Working Paper | HBS Working Paper Series | 2013

Historical Origins of Environmental Sustainability in the German Chemical Industry, 1950s-1980s

by Geoffrey Jones and Christina Lubinski

Abstract

This working paper examines the growth of corporate environmentalism in the West German chemical industry between the 1950s and the 1980s. German business has been regarded as pioneering corporate environmentalism after World War II. In contrast, this study reveals major commonalities between the sustainability strategies of leading German and American firms until the 1970s. However during that decade the German firms diverged from their American counterparts in using public relations strategies not only to contain fallout from criticism of their pollution impact, but also to create opportunities for changes in corporate culture to encourage sustainability. While the U.S. chemical industry remained defensive and focused on legal compliance, there was a greater proactivity among the German firms. This paper stresses the importance of regional embeddedness of leading firms in the state of North Rhine-Westphalia, which made their reputations especially vulnerable to criticism. The research supports organizational sociology theory, which has identified the importance of visibility in corporate green strategies. The German chemical firms were pioneers in understanding that investing in environmental sustainability could provide an opportunity to create value for the firm by delivering both commercial and reputational benefits.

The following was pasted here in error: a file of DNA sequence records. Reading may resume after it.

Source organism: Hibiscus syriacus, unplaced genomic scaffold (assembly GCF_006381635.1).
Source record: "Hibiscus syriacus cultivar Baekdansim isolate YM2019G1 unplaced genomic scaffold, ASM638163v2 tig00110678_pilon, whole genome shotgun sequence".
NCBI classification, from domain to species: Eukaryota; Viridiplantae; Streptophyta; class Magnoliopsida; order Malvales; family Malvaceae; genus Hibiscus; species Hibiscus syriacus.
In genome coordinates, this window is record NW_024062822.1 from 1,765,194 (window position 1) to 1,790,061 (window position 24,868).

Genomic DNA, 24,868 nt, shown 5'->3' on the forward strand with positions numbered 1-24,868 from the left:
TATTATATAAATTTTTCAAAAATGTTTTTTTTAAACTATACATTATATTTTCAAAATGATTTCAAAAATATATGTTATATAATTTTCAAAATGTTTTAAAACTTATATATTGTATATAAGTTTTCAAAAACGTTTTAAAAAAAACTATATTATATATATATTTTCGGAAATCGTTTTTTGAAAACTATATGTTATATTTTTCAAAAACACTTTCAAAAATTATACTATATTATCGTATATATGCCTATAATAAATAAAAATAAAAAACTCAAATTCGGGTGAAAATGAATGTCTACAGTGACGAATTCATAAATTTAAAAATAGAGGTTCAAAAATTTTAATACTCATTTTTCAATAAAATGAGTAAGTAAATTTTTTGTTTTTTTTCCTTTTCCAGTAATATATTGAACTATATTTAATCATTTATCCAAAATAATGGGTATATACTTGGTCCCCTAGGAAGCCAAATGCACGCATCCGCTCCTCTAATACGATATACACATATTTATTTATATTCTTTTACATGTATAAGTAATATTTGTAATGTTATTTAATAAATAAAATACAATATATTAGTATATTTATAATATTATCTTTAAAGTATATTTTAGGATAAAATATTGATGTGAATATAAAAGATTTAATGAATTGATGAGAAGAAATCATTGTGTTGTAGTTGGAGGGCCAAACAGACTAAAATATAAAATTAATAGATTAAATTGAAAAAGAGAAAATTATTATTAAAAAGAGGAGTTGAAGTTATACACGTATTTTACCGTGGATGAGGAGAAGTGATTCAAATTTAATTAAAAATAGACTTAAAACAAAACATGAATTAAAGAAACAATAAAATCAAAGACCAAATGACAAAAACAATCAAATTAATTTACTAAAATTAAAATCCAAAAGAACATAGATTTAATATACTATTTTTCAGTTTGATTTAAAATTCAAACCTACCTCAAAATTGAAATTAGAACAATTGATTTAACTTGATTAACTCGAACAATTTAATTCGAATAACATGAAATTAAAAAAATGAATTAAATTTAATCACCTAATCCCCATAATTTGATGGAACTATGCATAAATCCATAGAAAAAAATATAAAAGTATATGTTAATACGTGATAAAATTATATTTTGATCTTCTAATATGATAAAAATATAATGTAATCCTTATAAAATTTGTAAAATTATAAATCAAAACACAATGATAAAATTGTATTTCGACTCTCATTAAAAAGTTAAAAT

Keywords: sustainability; Green Business; business history; chemical industry; pollution; Environmental Sustainability; Business History; Chemical Industry; Germany; United States;

Citation:

Jones, Geoffrey, and Christina Lubinski. "Historical Origins of Environmental Sustainability in the German Chemical Industry, 1950s-1980s." Harvard Business School Working Paper, No. 14-018, August 2013.